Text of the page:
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What started as a shared passion for science grew into love for virologists Blossom Damania and Dirk Dittmer, whose bond is continually strengthened through their commitment to research.

 Blossom Damania and Dirk Dittmer work together in a lab.
Photo by Andrew Russell


You could say science is the love language of Blossom Damania and Dirk Dittmer.

“Our lives are so intertwined with research that conversations at home about taking out the trash turn into discussions like, Oh, by the way, did you see that new paper that was published?” Dittmer says.

For over 20 years, the virologists have been collaborating in and out of the lab. Their relationship is timestamped with publications in peer-reviewed journals, 57 so far. They each have labs in the UNC School of Medicine’s Department of Microbiology and Immunology and the UNC Lineberger Comprehensive Cancer Center and collaborate frequently.

They differ in their research approach and staffing but share a common goal: to cure as many viral cancers as possible, but most specifically Kaposi’s sarcoma, a type of tumor caused by the Kaposi’s sarcoma-associated herpesvirus (KSHV), discovered by scientists about 30 years ago.

“There was really no way of avoiding running into Blossom,” Dittmer says fondly. “We were both working on tumor viruses, and there were only a few researchers in the field at that time. We later had some of the first papers on KSHV, and we needed to communicate about the science.”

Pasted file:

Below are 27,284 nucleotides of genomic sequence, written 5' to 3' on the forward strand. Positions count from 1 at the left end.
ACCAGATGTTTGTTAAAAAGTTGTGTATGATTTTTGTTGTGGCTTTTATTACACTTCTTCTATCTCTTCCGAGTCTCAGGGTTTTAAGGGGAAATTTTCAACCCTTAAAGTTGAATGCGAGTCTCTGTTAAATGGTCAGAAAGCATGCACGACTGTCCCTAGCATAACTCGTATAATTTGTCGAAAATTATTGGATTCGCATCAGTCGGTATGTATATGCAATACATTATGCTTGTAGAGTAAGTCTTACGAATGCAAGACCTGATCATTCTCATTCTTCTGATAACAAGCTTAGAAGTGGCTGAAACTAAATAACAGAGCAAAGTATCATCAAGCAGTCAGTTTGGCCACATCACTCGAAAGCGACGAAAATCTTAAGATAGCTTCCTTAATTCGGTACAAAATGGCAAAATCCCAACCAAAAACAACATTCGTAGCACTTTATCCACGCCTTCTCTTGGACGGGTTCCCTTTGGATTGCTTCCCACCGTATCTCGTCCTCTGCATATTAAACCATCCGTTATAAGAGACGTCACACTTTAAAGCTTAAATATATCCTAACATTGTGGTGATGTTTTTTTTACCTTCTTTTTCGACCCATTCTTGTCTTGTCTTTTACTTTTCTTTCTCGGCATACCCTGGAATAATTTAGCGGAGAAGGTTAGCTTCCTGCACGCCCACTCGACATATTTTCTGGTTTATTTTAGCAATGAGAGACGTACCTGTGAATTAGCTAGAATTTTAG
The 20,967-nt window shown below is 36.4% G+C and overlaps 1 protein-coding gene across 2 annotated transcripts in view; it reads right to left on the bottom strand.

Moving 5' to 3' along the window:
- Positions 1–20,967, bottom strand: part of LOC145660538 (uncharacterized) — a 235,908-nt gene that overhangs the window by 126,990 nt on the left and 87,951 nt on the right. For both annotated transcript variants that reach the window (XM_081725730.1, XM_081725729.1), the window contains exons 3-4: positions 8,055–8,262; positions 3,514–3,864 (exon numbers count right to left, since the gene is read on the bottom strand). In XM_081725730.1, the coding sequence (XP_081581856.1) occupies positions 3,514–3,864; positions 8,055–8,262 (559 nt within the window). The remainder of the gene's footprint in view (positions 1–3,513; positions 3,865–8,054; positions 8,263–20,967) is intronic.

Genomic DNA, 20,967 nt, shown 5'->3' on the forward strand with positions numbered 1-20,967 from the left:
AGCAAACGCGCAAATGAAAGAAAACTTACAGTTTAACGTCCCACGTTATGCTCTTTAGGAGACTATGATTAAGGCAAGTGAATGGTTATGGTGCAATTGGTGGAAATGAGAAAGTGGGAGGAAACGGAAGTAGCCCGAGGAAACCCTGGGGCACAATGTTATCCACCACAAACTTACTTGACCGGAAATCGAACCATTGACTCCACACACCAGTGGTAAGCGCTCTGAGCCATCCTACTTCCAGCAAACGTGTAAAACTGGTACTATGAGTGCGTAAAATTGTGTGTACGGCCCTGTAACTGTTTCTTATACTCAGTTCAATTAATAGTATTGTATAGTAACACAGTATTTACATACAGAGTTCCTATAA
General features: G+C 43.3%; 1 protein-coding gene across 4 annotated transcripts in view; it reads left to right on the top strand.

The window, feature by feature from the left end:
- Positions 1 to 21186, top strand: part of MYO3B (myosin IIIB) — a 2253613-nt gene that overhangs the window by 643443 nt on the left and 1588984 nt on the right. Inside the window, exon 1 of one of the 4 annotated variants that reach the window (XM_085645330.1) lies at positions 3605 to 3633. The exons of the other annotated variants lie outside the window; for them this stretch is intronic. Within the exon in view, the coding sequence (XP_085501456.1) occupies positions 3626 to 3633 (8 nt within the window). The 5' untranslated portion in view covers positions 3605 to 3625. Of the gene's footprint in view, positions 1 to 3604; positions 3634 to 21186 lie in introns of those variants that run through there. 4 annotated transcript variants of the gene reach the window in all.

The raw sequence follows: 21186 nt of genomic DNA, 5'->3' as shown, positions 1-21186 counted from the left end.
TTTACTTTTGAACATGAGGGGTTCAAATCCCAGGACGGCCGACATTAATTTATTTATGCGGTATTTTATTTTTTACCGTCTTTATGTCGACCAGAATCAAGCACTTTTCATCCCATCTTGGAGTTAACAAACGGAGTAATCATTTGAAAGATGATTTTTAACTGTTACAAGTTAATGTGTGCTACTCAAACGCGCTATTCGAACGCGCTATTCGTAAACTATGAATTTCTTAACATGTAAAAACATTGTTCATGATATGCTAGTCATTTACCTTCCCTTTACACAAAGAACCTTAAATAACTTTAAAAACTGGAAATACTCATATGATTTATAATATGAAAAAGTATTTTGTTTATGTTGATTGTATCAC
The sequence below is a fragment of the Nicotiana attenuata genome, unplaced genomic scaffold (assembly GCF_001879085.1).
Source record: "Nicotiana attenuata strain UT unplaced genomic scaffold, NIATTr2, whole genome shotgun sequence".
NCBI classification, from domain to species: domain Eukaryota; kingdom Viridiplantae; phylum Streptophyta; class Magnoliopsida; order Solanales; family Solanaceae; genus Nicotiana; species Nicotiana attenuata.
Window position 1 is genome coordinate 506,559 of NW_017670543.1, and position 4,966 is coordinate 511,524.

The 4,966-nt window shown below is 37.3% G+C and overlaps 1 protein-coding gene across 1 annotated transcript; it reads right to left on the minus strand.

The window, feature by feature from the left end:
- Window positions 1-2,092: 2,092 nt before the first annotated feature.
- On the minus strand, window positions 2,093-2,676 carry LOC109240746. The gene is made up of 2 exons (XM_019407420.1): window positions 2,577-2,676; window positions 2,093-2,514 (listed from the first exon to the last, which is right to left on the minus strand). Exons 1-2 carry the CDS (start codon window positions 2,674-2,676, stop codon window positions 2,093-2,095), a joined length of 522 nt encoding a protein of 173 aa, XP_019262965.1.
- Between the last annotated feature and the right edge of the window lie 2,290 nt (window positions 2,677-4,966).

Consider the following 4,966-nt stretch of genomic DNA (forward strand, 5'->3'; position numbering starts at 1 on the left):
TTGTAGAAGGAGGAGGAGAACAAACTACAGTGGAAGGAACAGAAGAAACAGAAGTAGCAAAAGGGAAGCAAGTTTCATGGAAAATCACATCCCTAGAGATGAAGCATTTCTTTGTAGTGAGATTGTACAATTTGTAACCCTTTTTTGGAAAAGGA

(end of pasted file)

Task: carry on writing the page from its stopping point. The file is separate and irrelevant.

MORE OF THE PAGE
In the ‘90s, Damania and Dittmer were earning their graduate degrees and pursuing postdoctoral fellowships — Damania at the University of Pennsylvania and Harvard, Dittmer at Princeton University and Stanford. They met at basic science conferences once a year for nearly a decade as colleagues, discussing their shared research interests, hoping to advance their work. But conferences offered more than a chance to talk shop.

Dirk Dittmer watches Blossom Damania work in a lab.“These conferences occasionally hosted excursions, and somehow Dirk was always in my group,” Damania says with a laugh.

Dittmer admits he used these opportunities to get to know Damania better.

“At one conference in Santa Cruz, California, they told us we needed to walk around campus in pairs because there were mountain lions around. I made sure I was paired up with Blossom,” Dittmer says.

And his efforts paid off. At the start of the new millennium, the two were still staying in touch.

“I had started my lab at Carolina, and Dirk, a year ahead of me, was still building his lab at the University of Oklahoma,” Damania says. “Starting our labs around the same time was a real bonding experience. Dirk would give me advice, we would collaborate on studies, and applied for grants together in 2001 and 2002. That’s when our relationship started to become more personal.”

In early 2002, Damania visited Dittmer in Oklahoma to finish a study they were working on that would result in their first publication together — and so began their years-long, long-distance relationship.

“Long-distance relationships are not atypical in academia,” Dittmer says. “We were married in 2003, but then we encountered what is called the ‘two-body problem,’ in which you need two open positions at an institution to recruit one of the researchers.”

Fortunately, Damania and Dittmer both worked at institutions that were forward-thinking at a time when couples weren’t often recruited as a package deal. The virologists were offered positions by both of their universities, but ultimately chose UNC-Chapel Hill as their home.

“In North Carolina, there were fewer tornadoes and more virologists,” Dittmer says.